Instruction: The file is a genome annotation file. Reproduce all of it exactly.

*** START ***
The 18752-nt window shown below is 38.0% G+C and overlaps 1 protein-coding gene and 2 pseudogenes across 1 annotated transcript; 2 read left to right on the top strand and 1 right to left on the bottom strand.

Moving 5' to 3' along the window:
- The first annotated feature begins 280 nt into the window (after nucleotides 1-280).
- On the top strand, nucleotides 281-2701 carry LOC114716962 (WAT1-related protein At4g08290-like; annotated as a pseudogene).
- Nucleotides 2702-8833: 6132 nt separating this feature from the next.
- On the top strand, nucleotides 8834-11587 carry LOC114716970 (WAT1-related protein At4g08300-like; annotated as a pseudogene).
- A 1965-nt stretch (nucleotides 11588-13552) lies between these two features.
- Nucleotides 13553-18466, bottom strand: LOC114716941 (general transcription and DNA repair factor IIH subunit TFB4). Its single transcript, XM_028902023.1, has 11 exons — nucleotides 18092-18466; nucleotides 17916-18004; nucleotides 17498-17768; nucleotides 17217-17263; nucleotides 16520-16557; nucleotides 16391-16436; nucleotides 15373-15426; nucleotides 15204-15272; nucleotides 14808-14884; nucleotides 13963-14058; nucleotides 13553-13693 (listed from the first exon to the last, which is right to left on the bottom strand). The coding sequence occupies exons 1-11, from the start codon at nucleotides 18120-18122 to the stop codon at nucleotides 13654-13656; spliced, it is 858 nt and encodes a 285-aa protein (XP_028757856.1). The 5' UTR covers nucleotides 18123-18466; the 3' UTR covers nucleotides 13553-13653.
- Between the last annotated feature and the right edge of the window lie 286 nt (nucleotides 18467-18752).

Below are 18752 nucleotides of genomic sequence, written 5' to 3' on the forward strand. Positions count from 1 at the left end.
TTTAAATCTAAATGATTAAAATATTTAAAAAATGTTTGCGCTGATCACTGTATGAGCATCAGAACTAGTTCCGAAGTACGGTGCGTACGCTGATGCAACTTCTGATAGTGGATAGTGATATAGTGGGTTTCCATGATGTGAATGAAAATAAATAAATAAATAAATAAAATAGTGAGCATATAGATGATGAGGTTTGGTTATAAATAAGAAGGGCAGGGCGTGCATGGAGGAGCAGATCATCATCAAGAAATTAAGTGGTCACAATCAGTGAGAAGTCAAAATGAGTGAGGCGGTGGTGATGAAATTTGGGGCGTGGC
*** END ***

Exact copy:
The 18752-nt window shown below is 38.0% G+C and overlaps 1 protein-coding gene and 2 pseudogenes across 1 annotated transcript; 2 read left to right on the top strand and 1 right to left on the bottom strand.

Moving 5' to 3' along the window:
- The first annotated feature begins 280 nt into the window (after nucleotides 1-280).
- On the top strand, nucleotides 281-2701 carry LOC114716962 (WAT1-related protein At4g08290-like; annotated as a pseudogene).
- Nucleotides 2702-8833: 6132 nt separating this feature from the next.
- On the top strand, nucleotides 8834-11587 carry LOC114716970 (WAT1-related protein At4g08300-like; annotated as a pseudogene).
- A 1965-nt stretch (nucleotides 11588-13552) lies between these two features.
- Nucleotides 13553-18466, bottom strand: LOC114716941 (general transcription and DNA repair factor IIH subunit TFB4). Its single transcript, XM_028902023.1, has 11 exons — nucleotides 18092-18466; nucleotides 17916-18004; nucleotides 17498-17768; nucleotides 17217-17263; nucleotides 16520-16557; nucleotides 16391-16436; nucleotides 15373-15426; nucleotides 15204-15272; nucleotides 14808-14884; nucleotides 13963-14058; nucleotides 13553-13693 (listed from the first exon to the last, which is right to left on the bottom strand). The coding sequence occupies exons 1-11, from the start codon at nucleotides 18120-18122 to the stop codon at nucleotides 13654-13656; spliced, it is 858 nt and encodes a 285-aa protein (XP_028757856.1). The 5' UTR covers nucleotides 18123-18466; the 3' UTR covers nucleotides 13553-13653.
- Between the last annotated feature and the right edge of the window lie 286 nt (nucleotides 18467-18752).

Below are 18752 nucleotides of genomic sequence, written 5' to 3' on the forward strand. Positions count from 1 at the left end.
TTTAAATCTAAATGATTAAAATATTTAAAAAATGTTTGCGCTGATCACTGTATGAGCATCAGAACTAGTTCCGAAGTACGGTGCGTACGCTGATGCAACTTCTGATAGTGGATAGTGATATAGTGGGTTTCCATGATGTGAATGAAAATAAATAAATAAATAAATAAAATAGTGAGCATATAGATGATGAGGTTTGGTTATAAATAAGAAGGGCAGGGCGTGCATGGAGGAGCAGATCATCATCAAGAAATTAAGTGGTCACAATCAGTGAGAAGTCAAAATGAGTGAGGCGGTGGTGATGAAATTTGGGGCGTGGC